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|IMAGES IN PATHOLOGY
|Year : 2005 | Volume
| Issue : 3 | Page : 230-231
Metastatic choriocarcinoma : An unusual cause of severe anaemia
M Chaturvedi, P Vaideeswar, AA Pandit
Department of Pathology, Seth G. S. Medical College & K. E. M. Hospital, Parel, Mumbai-400 012, India
Department of Pathology, Seth G. S. Medical College & K. E. M. Hospital, Parel, Mumbai-400 012
Source of Support: None, Conflict of Interest: None
|How to cite this article:|
Chaturvedi M, Vaideeswar P, Pandit A A. Metastatic choriocarcinoma : An unusual cause of severe anaemia. J Postgrad Med 2005;51:230-1
A thirty-year-old married female presented with complaints of generalised weakness, easy fatiguability, giddiness, breathlessness and palpitations for 15 days. There was no fever, jaundice, or bleeding from any site. On examination, it was found that she had severe pallor and was afebrile. Her blood pressure was 130/80 mm Hg.. The pulse and respiratory rates were 80 and 22 per minute, respectively. Systemic examination was normal; there was no hepatosplenomegaly or lymphadenopathy. She had two children. She had also had a previous abortion. She mentioned a history of menorrhagia seven months prior to her visit. She had taken treatment and responded to it, but details of the treatment were not available. Her present menstrual pattern was normal.
Haematological investigations revealed haemoglobin of 3.2 gm%; packed cell volume of 12%, total leukocyte count of 6,100/cmm and platelet count of 160,000/cmm. Red blood cell morphology on peripheral smear examination showed a severe degree of hypochromasia and microcytosis and mild macrocytosis, poikilocytosis and anisocytosis. Fasting blood sugar and blood urea nitrogen were found to be normal. The provisional clinical diagnosis of her ailment/condition was severe nutritional anaemia and she was investigated further in that direction. The ultrasonography report of the abdomen was normal. Upper gastrointestinal endoscopy showed normal stomach and duodenum. Three days after admission, she complained of passing dark coloured formed stools. On the fifth day, her condition worsened suddenly and despite all resuscitative measures, she succumbed.
A complete autopsy was performed. Apart from the severe pallor observed externally, in situ examination too showed that all organs were pale. On systemic examination, ileum and descending colon both revealed sessile polypoidal masses measuring 1.5 cm. with haemorrhagic and necrotic cut surface; the serosal aspects were smooth [Figure - 1]. The colon contained fresh blood. Sub-pleural haemorrhagic and necrotic nodular masses were present in the basal lobes of both lungs (left, four and right, two). Tracheo-bronchial lymph nodes were enlarged and had similar cut surfaces. Liver, pancreas and right kidney also revealed similar nodules. Uterus and cervix were cut longitudinally and serially at 0.5cm interval but did not reveal any tumour. The vagina was unremarkable. The ovaries showed four corpus luteal cysts measuring 3mm to 5 mm. There was no similar nodular lesion. Histopathological examination of all nodules showed sheets of malignant cytotrophoblasts and syncytiotrophoblasts invading surrounding tissue and admixed with extensive areas of necrosis and haemorrhage [Figure - 2]. Hence the diagnosis of metastatic choriocarcinoma was considered with cause of death being gastrointestinal blood loss.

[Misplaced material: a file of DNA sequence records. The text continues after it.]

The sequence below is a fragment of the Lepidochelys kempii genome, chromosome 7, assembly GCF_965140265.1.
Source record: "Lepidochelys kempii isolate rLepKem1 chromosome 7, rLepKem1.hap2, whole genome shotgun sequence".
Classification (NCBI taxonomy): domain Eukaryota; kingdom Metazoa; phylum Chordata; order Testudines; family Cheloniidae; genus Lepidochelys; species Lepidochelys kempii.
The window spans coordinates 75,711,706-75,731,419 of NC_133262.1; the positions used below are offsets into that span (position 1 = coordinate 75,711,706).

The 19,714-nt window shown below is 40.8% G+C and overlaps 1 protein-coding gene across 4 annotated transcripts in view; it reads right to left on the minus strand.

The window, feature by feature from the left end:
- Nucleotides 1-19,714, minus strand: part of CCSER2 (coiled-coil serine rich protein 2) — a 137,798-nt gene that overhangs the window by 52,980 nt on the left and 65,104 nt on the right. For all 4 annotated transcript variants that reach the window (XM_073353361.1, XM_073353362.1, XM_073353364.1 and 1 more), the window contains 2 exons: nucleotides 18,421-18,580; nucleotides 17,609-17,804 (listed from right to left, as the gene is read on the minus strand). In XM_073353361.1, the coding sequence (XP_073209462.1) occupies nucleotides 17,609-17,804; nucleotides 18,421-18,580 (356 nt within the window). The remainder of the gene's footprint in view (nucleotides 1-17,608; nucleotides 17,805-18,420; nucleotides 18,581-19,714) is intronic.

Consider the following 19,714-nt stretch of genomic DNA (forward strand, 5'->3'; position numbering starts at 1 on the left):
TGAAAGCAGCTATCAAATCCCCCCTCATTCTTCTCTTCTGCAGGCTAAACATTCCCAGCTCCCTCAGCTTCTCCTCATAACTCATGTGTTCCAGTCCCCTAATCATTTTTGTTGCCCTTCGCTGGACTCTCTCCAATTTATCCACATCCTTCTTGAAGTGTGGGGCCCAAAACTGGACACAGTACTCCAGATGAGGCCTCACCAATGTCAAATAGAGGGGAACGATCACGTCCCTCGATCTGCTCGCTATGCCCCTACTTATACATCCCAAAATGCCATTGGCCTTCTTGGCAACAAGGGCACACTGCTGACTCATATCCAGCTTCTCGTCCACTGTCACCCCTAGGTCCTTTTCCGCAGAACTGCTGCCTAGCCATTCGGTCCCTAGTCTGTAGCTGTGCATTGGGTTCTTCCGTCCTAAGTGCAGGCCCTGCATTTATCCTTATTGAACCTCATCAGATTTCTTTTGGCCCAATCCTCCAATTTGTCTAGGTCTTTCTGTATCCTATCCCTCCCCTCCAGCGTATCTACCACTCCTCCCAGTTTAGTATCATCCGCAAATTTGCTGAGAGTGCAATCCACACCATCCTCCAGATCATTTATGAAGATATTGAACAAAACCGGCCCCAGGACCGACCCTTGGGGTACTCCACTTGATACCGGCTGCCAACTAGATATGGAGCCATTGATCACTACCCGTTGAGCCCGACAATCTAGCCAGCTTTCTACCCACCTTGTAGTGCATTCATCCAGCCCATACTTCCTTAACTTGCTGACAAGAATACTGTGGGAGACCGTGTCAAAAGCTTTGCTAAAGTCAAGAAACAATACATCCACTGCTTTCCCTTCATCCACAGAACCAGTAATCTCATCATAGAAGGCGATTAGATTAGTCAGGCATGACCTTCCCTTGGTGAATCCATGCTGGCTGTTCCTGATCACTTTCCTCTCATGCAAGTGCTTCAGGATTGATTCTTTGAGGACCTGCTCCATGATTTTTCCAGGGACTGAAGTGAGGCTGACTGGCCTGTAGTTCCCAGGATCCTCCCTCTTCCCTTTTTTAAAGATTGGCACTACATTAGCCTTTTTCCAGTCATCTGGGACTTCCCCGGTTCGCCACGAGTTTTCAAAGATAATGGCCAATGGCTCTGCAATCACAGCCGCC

| :: Discussion|| |
Choriocarcinoma is a highly malignant epithelial tumour arising from the trophoblastic tissue of any gestational event, most often a hydatidiform mole. Choriocarcinoma is suspected when there is abnormal uterine bleeding following an abortion or hydatidiform mole. This is one of the most frequent presentations of choriocarcinoma.
Not all patients have a demonstrable lesion in the uterus after an intrauterine gestation or in the gonads, and at times, symptoms related to the metastasis are the first presentation. Metastasis of choriocarcinoma occurs most frequently in the lungs, brain and liver. The gastrointestinal tract can also be affected. To date, there are about 15 reports of metastatic choriocarcinoma affecting the gastrointestinal tract. It can present as in the form of upper gastrointestinal bleeding, intussusception, ileal perforation or rectal bleeding. ,,, A survey of literature did not show any report of a metastatic choriocarcinoma presenting as polypoidal masses in the small intestine and colon with complaints of unexplained severe anaemia as it did in the present case. However, there are few reports of testicular choriocarcinoma presenting as polypoidal gastric lesion and occult gastrointestinal blood loss.,
We report a case whose chief manifestation at the time of admission was unexplained severe anaemia and there was no complaint of bleeding from any site.
| :: References|| |
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[Figure - 1], [Figure - 2]